On the morning of November 1, 2012, Mr. Siddiqui arrived at work to discover a note directing him to come immediately to Dr. Anderson's office. The note suggested nothing about the purpose of the meeting. Other than Dr. Vogel's discussion with Mr. Siddiqui about the overdose before Dr. Vogel examined the drug log, there is no evidence that Mr. Siddiqui was aware anyone suspected him of making false statements. There is no evidence that he knew anyone had discovered the discrepancies in the drug log. So far as the record reveals, Mr. Siddiqui had no reason to suspect he faced discipline when he received the note directing him to Dr. Anderson's office.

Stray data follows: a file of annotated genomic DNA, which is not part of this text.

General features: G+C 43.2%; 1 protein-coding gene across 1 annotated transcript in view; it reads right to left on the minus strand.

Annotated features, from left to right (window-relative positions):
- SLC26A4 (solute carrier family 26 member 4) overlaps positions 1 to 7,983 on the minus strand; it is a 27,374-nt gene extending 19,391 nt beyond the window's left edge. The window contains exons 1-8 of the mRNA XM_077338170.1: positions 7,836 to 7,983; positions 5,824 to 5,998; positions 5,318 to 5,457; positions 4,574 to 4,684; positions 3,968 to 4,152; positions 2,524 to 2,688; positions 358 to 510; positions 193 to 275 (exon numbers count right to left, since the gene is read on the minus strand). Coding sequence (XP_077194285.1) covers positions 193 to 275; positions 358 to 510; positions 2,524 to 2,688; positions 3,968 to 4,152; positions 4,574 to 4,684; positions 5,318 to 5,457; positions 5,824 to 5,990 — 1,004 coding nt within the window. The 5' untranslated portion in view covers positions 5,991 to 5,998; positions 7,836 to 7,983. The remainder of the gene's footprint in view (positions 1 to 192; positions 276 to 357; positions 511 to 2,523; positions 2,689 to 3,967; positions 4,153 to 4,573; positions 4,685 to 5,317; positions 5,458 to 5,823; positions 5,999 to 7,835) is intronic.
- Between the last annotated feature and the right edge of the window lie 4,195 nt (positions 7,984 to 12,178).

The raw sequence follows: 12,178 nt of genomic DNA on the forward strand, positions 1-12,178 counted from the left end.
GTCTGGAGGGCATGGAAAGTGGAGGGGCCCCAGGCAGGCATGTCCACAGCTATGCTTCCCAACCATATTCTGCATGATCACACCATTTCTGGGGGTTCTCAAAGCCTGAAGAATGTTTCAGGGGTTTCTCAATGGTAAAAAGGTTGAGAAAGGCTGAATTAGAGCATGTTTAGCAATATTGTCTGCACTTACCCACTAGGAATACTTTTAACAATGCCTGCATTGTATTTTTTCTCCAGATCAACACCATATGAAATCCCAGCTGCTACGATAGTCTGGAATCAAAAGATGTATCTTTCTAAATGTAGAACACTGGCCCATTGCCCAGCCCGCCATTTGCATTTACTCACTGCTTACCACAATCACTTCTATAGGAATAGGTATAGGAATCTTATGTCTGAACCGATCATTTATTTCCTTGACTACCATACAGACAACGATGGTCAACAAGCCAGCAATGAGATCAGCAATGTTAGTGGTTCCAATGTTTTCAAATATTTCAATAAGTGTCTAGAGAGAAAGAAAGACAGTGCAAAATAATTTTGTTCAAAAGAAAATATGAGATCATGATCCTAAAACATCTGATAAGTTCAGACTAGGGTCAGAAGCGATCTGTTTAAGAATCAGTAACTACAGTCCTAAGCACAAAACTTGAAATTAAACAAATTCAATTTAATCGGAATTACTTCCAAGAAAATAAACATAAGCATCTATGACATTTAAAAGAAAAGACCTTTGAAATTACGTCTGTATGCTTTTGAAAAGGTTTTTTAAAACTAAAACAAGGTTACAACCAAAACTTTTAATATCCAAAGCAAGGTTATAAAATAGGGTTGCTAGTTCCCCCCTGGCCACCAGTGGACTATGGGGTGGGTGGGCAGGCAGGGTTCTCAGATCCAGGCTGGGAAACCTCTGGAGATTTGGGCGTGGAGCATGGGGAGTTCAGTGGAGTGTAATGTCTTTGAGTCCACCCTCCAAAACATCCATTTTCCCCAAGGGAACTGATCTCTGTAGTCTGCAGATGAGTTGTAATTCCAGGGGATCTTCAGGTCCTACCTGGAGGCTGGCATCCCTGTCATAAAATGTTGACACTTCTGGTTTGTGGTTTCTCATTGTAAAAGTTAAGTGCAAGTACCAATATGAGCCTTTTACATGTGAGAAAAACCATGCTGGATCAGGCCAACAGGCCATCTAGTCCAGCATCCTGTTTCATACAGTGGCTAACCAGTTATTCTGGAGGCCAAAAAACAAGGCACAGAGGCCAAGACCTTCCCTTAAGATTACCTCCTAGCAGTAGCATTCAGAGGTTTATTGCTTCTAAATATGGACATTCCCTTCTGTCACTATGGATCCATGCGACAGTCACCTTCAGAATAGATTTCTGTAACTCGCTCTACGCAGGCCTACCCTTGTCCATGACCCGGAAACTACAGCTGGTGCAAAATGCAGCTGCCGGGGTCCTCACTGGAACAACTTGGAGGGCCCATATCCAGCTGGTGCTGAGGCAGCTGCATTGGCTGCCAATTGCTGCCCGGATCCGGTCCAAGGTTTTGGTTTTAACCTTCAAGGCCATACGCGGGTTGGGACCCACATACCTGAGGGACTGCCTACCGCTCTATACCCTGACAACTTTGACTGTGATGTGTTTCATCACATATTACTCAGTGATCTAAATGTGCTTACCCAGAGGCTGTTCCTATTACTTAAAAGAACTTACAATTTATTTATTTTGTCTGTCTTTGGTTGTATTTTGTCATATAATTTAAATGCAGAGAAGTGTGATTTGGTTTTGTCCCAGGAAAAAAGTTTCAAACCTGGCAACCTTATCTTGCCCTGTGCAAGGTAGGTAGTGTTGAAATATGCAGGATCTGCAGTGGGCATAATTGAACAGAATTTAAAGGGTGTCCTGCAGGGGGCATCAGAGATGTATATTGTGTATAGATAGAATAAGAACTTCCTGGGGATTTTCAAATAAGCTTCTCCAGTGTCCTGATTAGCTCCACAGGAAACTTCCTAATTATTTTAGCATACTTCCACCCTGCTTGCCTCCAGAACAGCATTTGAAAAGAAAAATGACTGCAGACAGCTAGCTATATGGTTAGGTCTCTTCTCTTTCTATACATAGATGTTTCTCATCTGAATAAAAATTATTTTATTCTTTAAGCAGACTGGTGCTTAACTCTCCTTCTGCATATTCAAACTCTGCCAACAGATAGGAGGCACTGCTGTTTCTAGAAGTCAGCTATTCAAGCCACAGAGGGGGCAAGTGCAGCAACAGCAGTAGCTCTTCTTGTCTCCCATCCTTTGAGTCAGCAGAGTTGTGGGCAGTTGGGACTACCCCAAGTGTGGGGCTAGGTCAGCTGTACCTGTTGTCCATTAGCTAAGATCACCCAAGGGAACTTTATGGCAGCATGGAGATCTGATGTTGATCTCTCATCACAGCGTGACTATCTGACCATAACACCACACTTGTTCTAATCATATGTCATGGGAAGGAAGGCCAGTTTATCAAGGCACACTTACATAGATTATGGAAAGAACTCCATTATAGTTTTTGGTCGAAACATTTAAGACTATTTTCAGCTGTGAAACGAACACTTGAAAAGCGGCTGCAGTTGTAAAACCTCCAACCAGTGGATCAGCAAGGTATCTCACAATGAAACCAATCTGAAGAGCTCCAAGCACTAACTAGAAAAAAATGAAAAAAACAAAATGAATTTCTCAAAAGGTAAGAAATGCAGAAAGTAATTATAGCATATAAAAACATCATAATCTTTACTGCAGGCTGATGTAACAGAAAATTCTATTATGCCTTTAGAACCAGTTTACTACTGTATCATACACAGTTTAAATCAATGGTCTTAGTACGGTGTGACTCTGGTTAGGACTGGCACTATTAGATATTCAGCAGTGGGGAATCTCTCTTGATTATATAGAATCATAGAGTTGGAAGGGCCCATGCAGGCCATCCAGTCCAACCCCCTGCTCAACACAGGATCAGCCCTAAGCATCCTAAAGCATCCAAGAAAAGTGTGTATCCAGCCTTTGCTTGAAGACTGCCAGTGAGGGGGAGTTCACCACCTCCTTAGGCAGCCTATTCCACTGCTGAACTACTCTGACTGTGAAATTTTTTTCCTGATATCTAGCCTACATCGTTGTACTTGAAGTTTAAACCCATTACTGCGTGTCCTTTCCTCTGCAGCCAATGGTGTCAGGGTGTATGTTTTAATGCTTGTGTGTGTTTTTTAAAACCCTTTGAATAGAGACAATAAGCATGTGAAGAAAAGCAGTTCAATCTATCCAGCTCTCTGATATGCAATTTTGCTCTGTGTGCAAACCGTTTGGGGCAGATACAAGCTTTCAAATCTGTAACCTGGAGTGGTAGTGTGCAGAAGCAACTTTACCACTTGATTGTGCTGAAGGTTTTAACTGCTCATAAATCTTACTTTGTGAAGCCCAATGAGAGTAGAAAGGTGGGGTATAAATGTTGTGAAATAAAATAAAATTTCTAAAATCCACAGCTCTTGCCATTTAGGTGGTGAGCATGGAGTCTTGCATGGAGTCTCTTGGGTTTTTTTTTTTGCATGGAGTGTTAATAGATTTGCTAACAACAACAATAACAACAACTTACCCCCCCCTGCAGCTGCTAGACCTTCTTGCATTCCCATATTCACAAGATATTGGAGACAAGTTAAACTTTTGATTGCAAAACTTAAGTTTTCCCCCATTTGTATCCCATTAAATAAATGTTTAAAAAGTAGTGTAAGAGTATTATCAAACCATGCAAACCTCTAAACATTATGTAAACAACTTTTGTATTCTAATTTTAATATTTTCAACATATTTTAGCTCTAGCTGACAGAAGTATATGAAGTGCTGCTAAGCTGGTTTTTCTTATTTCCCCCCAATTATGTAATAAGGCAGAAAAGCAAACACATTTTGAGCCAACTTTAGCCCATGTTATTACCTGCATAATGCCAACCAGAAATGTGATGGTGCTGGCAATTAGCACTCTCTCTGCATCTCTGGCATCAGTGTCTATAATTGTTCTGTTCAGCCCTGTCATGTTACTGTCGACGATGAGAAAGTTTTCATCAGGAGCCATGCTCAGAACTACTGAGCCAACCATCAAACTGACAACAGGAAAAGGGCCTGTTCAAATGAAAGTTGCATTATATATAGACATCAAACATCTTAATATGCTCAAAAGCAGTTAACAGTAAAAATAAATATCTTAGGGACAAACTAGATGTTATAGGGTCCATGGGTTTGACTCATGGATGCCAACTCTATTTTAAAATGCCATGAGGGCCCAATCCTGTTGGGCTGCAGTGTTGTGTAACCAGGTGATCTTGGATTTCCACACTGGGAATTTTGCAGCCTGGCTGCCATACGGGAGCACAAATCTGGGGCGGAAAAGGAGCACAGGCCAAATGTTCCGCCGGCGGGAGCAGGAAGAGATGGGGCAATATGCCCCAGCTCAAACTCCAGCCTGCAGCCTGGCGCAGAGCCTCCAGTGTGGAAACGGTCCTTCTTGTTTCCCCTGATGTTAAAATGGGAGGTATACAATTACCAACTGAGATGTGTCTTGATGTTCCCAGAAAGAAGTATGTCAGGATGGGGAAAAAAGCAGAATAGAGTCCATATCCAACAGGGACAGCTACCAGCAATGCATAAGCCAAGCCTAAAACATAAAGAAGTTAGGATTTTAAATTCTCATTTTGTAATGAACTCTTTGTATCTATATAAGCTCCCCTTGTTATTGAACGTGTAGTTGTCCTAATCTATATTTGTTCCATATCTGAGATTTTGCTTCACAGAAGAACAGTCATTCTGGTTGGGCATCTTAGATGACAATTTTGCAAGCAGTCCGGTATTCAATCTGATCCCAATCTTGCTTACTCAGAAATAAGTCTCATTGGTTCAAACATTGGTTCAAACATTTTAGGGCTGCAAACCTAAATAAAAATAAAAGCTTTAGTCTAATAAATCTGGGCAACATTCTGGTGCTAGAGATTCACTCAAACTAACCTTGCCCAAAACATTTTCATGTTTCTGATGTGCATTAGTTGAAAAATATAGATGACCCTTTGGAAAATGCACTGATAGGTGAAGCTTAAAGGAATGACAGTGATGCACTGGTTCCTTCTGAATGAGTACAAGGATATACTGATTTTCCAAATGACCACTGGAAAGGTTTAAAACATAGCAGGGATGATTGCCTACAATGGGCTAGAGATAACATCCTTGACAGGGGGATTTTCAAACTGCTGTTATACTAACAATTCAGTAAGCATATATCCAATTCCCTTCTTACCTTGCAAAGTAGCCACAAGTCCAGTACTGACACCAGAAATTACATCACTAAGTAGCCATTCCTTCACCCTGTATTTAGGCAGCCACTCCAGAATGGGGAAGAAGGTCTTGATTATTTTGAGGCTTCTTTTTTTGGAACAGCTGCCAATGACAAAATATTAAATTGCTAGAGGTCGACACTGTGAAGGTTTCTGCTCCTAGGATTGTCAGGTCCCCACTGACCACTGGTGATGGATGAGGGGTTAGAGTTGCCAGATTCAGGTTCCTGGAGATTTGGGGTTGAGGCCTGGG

Dr. Anderson and Mr. Siddiqui were the only people who spoke at the meeting. Dr. Vogel and Dr. Hotchkiss were present, but silent. According to Dr. Anderson, he called the meeting because he was concerned about the overdose incident and its aftermath, but had not yet made up his mind about any consequences. He wanted to hear Mr. Siddiqui's side of the story. At the meeting, he told Mr. Siddiqui what Dr. Vogel and Dr. Hotchkiss had discovered, and asked him "if there were any alternative explanations he could bring forward that would provide another explanation for how all of these things could have happened...." Anderson depo. at 20. Mr. Siddiqui provided no alternative explanation. According to Mr. Siddiqui, Dr. Anderson opened the meeting by demanding that Mr. Siddiqui resign because of the overdose and the falsification of the drug log. Mr. Siddiqui denied both the overdose and improper alteration of the drug log, to no avail.